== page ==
You have two choices when it comes to putting up a fence on sloped ground -- actually, you have three, because it's possible combine the first two options into another one. Two of the options are to follow the slope of the ground with the fence line -- which is called raking -- or to keep the fence line horizontal and follow the ground in steps. The third -- hybrid -- approach is to follow the ground with the rails while keeping the fencing slats or pickets vertical. Raking keeps the fencing close to the ground and works well on shallow slopes, while the stepped approach works best on steep slopes.
Considering Fencing Material
When erecting a wood fence with slats and rails, you can choose either to rake or step the sections between posts, but the use of fencing panels constrains you to the stepped approach. When installing a chain-link or metal fence, the angles of the rails are usually adjustable to some degree. If the slope exceeds 12 inches across a 6-foot length, you must usually use the stepped method. Moreover, even when the slope is gentle, raking creates a fair amount of extra work when installing a chain-link fence because you have to cut the ends of the metal mesh at an angle.
Using the Step Method
Set the first post, and after leveling and securing it, mark a point 4 inches from the ground and draw a string to the location of the next post . Level the string, measure the distance from the ground and subtract 4 inches. Cut the post for that location that much longer than the first post, remembering to add an extra third of that distance to the bottom of the post so you can set the post deeper. Set that post level, and use it to determine the length of the third post, and so on.
Use the 4-inch marker on the first post as the reference for the bottom comer of the first wood panel or section of metal fencing. If you're constructing a slat-and-rail fence or picket, attach one end of the bottom rail at that mark and extend the rail to the next post. using a level to make it horizontal. The top rail is automatically horizontal if it's the same distance from the bottom rail on both posts.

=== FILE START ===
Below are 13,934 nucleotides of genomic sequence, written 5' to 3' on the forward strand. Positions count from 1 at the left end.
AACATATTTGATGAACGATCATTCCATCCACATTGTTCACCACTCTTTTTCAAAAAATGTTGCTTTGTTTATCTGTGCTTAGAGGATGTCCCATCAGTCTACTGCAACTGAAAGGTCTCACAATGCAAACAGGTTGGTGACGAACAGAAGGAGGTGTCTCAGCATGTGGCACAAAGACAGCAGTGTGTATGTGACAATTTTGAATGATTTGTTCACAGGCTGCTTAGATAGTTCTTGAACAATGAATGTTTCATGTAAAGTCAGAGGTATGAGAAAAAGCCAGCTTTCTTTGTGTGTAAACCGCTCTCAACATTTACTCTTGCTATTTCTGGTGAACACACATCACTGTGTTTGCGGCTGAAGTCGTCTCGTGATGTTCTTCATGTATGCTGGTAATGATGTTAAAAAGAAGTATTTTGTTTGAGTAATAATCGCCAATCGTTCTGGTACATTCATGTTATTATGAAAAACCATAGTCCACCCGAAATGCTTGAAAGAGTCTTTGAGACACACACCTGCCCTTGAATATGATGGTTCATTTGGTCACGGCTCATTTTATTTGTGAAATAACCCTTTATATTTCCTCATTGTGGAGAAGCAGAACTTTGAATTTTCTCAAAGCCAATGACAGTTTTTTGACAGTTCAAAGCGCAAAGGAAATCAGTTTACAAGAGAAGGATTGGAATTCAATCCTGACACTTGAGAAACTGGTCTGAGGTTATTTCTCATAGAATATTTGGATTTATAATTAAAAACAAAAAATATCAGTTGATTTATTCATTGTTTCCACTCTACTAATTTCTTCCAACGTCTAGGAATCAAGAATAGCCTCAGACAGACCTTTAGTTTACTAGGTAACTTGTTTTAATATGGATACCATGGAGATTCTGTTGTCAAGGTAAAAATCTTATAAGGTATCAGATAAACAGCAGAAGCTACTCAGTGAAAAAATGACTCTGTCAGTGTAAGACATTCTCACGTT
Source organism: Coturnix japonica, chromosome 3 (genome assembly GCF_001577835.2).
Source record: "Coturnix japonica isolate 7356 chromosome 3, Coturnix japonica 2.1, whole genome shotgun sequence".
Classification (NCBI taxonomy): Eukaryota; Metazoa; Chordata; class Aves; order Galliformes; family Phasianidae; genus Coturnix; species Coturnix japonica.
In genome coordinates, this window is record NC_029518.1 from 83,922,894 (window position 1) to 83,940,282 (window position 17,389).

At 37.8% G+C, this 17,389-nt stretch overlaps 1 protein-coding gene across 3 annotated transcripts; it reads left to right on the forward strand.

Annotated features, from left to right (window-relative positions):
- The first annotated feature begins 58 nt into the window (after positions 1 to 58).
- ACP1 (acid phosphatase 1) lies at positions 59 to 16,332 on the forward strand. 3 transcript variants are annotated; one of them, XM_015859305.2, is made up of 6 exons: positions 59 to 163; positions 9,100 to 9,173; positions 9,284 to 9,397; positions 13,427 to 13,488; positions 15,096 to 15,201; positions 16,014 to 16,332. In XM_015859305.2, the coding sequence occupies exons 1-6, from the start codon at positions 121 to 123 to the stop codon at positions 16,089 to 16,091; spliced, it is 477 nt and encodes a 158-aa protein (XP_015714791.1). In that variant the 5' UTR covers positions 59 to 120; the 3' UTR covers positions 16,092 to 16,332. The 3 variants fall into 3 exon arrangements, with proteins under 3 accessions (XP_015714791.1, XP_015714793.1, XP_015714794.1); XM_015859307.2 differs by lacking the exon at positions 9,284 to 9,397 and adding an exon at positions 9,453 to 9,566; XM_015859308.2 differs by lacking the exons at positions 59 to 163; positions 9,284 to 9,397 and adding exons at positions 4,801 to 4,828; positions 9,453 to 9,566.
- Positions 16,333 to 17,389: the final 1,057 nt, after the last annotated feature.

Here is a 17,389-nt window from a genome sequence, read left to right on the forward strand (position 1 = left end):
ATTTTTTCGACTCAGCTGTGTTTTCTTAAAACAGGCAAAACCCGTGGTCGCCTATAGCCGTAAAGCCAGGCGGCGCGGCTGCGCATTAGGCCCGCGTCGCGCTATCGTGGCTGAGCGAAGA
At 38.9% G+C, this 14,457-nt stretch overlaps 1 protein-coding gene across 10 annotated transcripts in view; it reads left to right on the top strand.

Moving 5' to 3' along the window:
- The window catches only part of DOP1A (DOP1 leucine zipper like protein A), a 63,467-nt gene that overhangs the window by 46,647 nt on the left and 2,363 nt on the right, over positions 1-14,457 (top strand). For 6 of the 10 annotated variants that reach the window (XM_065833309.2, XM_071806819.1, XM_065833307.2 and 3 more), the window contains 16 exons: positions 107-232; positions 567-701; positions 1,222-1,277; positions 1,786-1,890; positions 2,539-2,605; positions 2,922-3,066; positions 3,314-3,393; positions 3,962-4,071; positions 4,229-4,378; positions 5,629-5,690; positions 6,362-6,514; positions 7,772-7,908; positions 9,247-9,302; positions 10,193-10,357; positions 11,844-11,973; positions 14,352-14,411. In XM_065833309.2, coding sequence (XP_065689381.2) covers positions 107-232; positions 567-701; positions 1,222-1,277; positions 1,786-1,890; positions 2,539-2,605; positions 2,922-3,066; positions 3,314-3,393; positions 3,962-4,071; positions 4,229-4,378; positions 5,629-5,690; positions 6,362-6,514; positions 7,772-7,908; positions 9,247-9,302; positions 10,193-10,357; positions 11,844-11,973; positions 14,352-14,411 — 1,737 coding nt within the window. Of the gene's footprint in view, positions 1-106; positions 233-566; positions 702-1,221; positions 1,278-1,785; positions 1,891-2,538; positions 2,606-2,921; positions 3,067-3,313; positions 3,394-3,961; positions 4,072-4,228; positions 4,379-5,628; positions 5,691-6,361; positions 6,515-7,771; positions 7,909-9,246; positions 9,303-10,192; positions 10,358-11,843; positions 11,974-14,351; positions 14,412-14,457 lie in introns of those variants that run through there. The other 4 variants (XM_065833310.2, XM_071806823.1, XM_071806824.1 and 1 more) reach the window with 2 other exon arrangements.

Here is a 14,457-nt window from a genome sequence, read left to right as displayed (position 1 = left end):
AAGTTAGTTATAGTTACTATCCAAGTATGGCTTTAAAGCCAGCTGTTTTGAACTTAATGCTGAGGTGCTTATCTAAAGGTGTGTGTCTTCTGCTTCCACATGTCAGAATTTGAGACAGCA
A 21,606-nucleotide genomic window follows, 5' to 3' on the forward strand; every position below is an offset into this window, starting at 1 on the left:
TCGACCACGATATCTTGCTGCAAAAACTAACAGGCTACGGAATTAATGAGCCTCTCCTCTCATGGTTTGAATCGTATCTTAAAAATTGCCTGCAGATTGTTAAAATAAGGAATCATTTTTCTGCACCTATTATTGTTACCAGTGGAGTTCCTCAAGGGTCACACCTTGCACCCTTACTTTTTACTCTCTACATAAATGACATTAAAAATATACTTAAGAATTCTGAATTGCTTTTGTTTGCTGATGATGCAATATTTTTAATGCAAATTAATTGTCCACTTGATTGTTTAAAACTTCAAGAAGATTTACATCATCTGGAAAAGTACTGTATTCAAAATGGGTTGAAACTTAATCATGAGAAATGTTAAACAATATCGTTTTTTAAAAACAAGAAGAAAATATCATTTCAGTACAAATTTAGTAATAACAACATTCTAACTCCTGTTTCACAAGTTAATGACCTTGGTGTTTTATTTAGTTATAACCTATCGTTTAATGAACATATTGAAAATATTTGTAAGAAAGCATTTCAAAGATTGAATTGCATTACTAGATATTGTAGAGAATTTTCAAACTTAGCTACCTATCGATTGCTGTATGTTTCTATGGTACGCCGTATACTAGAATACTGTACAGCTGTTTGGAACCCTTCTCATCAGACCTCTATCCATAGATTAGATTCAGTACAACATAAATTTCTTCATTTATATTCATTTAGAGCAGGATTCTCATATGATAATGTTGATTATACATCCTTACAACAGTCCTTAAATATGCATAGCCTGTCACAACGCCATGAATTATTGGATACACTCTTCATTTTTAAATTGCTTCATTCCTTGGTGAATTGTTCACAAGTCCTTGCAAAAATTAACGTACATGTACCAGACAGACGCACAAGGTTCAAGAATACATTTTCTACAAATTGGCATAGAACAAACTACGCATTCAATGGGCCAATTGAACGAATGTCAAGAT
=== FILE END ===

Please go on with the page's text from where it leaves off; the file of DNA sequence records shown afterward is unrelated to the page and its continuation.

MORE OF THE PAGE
Make each slat vertical using a level before attaching it to the rails with screws, if you're constructing a slat-and-rail or picket fence. The level is also a handy tool for making sure the top of each slat is at the same level as the others before you attach it.
Prevent animals from passing under the fence by filling in the section underneath the panel or bottom rail. One way to do this is to attach horizontal boards to the bottom rail and one of the posts. Another is to staple wire mesh to the bottom railing. You can even construct raised planters.
Using the Rake Method
The posts can all be the same length or you can cut them different lengths to make the top of the fence level. If you choose the second option. which works best on gently sloping ground, start on the highest ground; cut that post to the height of the fence, set it, measure its height and stretch a line level to the next post. Measure the height of the line above the ground and add the extra distance -- plus one third -- to the length of the next post.
Adjust the holders on the ends of metal rails to the proper angles before connecting them to the posts with appropriate fasteners. If you're installing a wood fence, bevel the ends of the rails with a circular saw before attaching them to the posts with screws.
When installing metal mesh, cut the ends of the mesh at an angle so that the mesh follows the rails while the ends are straight with respect to the posts. Install wood slats or pickets a uniform distance from the ground. You can either set them vertical or perpendicular to the rails. If you choose the first option, you may have to cut the bottoms to conform to the slope of the ground.